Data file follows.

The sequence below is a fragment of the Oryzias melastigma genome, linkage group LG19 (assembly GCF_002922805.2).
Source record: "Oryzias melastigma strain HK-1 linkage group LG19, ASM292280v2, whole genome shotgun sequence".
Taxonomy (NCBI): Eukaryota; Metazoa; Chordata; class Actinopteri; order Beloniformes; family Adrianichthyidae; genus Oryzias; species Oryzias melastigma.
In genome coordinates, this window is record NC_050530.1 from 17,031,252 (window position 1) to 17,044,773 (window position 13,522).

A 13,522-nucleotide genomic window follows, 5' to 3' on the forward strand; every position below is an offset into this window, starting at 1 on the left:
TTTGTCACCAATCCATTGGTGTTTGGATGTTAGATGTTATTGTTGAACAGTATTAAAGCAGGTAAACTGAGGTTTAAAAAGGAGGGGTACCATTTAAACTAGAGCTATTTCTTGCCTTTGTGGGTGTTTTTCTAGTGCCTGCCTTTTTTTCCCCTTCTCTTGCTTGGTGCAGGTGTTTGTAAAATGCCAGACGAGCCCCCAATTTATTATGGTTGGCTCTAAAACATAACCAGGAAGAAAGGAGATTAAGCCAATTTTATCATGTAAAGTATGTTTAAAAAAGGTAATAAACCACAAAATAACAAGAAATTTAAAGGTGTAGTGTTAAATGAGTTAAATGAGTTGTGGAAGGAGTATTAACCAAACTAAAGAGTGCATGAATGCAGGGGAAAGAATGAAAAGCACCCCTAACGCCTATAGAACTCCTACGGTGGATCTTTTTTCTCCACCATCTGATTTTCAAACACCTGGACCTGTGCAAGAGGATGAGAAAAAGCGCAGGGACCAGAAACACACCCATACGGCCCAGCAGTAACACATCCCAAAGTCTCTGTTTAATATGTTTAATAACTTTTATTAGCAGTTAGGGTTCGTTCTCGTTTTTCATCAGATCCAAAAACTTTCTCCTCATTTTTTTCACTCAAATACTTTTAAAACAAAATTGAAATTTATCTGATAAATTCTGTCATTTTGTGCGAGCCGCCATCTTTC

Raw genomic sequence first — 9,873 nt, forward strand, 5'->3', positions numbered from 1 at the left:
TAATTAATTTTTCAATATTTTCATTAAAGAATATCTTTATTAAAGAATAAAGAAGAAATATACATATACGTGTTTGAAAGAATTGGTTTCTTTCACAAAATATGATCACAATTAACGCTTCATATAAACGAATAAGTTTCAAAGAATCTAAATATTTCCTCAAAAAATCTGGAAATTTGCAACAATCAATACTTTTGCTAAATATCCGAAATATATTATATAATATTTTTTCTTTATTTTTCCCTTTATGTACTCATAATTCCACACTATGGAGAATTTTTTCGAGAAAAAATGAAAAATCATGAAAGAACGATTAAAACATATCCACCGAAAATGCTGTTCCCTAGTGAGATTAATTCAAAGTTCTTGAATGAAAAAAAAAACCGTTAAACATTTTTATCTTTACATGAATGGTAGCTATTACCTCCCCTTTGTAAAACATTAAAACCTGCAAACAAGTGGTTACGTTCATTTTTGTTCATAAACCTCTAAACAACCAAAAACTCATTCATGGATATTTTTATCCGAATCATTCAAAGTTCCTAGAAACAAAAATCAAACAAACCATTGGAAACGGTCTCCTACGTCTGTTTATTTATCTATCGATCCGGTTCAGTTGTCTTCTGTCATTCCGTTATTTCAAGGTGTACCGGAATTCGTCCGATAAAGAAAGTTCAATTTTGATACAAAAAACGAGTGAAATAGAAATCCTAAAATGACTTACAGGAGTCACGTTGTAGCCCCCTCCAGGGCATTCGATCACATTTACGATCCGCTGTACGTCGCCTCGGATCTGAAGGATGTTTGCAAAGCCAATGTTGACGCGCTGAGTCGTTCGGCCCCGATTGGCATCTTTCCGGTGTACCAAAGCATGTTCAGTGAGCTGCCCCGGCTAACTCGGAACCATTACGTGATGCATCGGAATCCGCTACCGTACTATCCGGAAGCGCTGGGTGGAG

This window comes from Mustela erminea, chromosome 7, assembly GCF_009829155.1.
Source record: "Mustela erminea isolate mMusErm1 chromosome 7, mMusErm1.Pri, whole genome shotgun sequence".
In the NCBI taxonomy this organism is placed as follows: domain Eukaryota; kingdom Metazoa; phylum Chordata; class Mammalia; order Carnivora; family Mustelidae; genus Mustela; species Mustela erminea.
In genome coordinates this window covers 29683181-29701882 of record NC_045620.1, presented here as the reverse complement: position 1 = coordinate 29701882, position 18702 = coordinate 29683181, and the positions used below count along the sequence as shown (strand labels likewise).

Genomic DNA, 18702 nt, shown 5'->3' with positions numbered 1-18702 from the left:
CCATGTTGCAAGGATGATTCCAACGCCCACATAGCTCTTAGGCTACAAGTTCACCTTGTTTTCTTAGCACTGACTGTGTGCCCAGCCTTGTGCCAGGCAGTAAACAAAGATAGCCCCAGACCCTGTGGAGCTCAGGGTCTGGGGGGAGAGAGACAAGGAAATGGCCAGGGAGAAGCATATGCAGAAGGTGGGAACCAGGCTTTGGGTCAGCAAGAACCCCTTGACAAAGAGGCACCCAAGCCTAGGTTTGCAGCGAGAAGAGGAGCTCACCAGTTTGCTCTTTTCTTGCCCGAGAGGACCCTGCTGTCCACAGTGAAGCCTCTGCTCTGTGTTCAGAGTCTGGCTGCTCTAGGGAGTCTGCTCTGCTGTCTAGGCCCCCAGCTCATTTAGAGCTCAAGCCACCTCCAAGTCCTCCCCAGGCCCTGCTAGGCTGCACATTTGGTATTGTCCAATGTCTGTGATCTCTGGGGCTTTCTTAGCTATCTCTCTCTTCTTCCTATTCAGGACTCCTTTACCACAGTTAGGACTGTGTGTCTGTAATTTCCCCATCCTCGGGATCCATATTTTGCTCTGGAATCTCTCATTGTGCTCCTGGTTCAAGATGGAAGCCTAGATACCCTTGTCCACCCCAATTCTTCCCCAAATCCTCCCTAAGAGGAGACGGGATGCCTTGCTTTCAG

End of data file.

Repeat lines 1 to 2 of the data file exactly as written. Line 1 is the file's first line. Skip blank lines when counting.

The sequence below is a fragment of the Oryzias melastigma genome, linkage group LG19 (assembly GCF_002922805.2).
Source record: "Oryzias melastigma strain HK-1 linkage group LG19, ASM292280v2, whole genome shotgun sequence".